If the menstrual cycles are not regular, we can find the ovulation time by monitoring the follicle with ultrasonography.


• Delayed Menstruation
• Implantation Bleeding: While the emerging embryo settles in the uterus, you may have some stain-like or a bit more bleeding 6-12 days after the intercourse. In some women, cramps may accompany the bleeding.
• Fullness and tenderness of the breasts
• Weakness, fatigue
• Nausea, vomiting
• Frequent urinating
• Cracks and stains on the skin


The pregnancy period is composed of 3 trimesters each of which lasts about 3 months. The 1st trimester includes the first 13 weeks (months 1, 2, and 3); the 2nd trimester includes the period from the end of the first one to week 26 (months 4, 5, and 6); and the 3rd trimester includes the rest of pregnancy until delivery (months 7, 8, and 9). 
• Complete blood count
• Full urine test
• Infection screening tests (the Ig M and Ig G antibodies for toxoplasma, rubella, and CMV, VDRL for syphilis, hepatitis, and HIV tests are conducted)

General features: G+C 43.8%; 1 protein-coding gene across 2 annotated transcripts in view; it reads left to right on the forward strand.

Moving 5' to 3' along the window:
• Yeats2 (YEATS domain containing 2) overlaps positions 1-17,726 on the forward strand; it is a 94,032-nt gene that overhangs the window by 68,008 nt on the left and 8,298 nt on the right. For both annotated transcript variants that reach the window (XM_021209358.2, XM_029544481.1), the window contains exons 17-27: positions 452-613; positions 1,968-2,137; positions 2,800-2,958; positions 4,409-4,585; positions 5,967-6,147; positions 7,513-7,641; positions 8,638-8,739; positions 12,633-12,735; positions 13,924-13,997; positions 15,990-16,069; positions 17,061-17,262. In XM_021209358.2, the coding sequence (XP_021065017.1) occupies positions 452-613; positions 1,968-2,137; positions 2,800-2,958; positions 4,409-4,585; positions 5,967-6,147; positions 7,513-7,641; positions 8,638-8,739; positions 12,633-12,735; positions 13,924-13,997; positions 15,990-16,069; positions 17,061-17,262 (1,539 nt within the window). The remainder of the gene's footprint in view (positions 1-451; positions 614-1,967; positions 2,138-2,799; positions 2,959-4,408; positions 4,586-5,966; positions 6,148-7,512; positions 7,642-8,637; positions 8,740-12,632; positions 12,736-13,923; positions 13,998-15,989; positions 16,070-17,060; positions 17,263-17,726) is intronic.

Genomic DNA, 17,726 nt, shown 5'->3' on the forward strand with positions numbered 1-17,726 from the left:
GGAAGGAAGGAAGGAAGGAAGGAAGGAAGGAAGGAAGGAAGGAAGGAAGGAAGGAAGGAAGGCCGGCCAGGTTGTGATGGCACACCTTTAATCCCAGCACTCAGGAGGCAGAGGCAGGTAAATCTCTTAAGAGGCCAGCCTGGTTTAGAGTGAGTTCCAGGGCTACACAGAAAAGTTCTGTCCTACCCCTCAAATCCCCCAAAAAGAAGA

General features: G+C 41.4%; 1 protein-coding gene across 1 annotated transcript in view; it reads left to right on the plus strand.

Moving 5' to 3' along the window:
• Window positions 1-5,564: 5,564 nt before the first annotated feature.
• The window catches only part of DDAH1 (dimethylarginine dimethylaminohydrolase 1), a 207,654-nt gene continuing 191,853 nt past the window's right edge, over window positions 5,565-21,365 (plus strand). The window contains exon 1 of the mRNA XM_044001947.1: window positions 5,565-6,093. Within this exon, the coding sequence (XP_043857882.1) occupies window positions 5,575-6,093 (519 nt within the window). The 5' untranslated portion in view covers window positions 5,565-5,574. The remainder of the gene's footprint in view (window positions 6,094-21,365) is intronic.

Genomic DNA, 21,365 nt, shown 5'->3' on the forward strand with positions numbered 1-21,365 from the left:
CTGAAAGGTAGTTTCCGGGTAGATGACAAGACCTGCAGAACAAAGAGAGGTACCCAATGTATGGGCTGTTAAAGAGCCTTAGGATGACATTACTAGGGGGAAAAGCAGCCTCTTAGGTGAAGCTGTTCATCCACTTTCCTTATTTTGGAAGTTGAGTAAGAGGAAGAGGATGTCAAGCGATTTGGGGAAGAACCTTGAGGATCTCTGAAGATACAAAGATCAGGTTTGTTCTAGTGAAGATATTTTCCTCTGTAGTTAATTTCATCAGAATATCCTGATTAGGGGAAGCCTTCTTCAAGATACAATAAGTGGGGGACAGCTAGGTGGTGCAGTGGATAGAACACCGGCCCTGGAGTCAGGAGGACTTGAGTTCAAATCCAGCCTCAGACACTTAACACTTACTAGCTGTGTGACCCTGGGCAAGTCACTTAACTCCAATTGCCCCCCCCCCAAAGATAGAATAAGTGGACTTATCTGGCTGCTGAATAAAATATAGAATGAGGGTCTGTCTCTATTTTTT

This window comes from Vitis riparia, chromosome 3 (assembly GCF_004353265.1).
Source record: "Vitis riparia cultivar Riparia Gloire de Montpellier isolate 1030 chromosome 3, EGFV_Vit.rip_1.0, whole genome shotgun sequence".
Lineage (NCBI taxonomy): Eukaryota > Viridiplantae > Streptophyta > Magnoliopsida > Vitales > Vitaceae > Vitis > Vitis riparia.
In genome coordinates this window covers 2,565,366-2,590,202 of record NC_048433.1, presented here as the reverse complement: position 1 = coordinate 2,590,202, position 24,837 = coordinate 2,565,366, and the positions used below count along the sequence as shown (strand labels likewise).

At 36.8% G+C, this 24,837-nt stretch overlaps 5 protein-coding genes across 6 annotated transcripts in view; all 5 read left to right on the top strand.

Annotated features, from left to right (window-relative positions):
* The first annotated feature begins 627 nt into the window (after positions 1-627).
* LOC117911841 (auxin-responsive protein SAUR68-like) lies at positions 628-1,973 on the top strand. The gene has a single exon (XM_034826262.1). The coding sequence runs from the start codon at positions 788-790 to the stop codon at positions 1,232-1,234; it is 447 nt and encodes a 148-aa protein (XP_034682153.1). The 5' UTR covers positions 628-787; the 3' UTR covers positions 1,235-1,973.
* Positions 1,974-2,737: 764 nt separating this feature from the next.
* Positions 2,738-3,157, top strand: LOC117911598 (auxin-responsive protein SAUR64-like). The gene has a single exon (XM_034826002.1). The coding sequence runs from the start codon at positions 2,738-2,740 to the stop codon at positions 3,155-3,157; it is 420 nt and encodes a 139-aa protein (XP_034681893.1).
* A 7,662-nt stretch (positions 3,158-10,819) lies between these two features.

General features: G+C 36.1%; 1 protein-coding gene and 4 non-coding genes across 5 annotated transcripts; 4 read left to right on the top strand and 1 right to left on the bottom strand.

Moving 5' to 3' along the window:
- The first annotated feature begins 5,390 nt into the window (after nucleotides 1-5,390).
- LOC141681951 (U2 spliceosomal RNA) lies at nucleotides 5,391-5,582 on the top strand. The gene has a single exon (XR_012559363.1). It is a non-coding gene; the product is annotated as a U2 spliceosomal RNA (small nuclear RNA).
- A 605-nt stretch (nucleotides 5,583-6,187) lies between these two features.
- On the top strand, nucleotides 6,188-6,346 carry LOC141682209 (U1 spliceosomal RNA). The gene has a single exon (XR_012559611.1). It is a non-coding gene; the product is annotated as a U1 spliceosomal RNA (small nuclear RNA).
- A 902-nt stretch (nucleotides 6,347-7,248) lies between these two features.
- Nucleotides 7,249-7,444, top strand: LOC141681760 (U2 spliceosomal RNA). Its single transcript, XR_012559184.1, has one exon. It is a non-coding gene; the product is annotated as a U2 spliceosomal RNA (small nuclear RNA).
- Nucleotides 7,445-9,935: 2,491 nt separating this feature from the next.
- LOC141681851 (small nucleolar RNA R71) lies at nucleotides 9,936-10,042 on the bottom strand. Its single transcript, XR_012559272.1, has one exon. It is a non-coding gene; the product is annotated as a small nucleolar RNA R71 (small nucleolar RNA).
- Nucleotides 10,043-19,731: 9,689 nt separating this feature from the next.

• Kidney and Liver function tests (urea, creatinine, AST, ALT)
• Fasting blood glucose
• Thyroid function tests (TSH, T4)
• Blood type
DOUBLE SCREENING TEST: It is the test conducted between the weeks 11 and 14 to search for Down Syndrome (trisomy 21) and trisomy 18. The baby's neck thickness and nasal bone are checked in the ultrasonographic evaluation. The maternal age, the values of beta hCG and PAPP-A in blood are determined and combined with the ultrasonography findings. In consequence of the test, the private risk rate is determined. 
TRIPLE SCREENING TEST: It is the test conducted between the weeks 16 and 18 to search for Down Syndrome (trisomy 21), trisomy 18, and neural tube defect (the gap in the baby's spinal cord region). The evaluation is made against the maternal age, the baby's head diameter (BPD measurement) in ultrasonography, and the beta hCG, estriol (E3), and AFP values in the blood analysis.